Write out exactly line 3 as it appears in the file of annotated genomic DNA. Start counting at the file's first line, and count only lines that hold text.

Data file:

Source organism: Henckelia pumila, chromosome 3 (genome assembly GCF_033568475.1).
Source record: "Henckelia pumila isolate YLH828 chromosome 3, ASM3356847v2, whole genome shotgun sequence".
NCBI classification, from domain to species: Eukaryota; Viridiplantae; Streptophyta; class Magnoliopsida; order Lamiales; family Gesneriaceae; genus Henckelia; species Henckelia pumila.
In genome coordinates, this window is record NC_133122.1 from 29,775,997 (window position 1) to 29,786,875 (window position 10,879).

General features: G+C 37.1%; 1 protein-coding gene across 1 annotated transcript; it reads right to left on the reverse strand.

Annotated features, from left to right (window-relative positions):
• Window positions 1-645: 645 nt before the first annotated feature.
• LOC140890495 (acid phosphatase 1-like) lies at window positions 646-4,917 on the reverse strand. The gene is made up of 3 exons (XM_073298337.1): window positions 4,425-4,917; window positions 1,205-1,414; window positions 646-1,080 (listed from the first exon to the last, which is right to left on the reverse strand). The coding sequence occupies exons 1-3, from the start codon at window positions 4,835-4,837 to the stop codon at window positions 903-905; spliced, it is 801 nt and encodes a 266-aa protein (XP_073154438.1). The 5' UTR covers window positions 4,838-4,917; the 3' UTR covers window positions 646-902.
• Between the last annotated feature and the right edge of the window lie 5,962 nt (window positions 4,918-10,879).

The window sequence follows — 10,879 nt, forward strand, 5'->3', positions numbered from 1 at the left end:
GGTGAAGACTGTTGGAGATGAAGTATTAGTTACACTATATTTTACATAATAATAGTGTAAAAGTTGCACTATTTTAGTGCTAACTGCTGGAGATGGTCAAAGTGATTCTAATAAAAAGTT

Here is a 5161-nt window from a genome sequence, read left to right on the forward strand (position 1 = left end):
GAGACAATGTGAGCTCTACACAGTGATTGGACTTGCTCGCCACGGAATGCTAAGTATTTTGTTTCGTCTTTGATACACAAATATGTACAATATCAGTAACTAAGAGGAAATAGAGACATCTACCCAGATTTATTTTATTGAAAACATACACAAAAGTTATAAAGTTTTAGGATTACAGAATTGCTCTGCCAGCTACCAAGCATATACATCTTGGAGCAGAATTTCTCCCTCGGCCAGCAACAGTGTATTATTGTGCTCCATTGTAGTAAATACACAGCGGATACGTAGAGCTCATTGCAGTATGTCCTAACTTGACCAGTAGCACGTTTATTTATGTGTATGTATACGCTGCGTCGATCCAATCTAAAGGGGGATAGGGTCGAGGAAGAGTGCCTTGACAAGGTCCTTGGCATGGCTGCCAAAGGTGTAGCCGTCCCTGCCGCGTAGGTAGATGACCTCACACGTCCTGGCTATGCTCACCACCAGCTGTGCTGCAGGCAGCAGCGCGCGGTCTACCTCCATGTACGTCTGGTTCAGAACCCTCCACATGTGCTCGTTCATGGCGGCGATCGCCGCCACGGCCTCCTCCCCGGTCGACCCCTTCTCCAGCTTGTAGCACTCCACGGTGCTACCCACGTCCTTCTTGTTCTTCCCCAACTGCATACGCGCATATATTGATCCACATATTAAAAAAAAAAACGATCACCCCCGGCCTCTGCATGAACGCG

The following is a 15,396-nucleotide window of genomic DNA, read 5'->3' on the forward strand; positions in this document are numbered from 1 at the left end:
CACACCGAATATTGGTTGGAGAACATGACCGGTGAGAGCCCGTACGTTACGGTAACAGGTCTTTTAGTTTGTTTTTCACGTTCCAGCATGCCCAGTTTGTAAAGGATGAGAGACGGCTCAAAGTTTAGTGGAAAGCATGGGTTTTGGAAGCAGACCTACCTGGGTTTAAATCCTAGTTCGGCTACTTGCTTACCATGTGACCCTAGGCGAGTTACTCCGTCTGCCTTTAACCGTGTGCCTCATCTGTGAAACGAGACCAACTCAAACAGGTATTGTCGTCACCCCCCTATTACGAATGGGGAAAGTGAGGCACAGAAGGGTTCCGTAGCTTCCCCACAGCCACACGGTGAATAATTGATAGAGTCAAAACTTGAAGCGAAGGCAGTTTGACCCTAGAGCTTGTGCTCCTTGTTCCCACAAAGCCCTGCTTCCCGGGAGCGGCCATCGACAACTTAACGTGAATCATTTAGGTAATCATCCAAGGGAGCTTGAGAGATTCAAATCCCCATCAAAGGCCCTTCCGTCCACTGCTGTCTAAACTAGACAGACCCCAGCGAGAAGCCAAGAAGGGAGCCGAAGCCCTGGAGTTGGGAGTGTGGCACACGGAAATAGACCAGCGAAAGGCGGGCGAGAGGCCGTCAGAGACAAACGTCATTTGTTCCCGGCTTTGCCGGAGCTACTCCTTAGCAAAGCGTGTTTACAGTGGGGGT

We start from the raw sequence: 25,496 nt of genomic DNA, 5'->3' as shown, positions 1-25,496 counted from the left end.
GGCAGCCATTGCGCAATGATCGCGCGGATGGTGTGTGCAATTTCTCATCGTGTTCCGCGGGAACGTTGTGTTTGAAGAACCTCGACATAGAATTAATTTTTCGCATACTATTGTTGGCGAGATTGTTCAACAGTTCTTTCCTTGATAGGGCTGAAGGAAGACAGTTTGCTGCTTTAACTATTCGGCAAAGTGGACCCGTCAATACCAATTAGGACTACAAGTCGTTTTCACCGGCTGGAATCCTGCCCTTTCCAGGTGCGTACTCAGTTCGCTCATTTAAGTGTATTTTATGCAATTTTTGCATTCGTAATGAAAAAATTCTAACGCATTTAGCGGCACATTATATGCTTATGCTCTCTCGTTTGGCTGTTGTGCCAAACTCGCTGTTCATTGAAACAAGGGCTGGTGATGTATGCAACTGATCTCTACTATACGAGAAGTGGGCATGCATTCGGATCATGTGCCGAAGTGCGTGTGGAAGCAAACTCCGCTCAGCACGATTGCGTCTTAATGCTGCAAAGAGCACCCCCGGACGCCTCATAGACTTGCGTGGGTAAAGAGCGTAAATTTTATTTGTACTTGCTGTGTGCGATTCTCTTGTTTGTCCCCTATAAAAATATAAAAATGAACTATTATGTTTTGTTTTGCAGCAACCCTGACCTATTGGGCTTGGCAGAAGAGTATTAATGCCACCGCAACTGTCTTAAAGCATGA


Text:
NCBI classification, from domain to species: Eukaryota; Viridiplantae; Streptophyta; class Magnoliopsida; order Lamiales; family Gesneriaceae; genus Henckelia; species Henckelia pumila.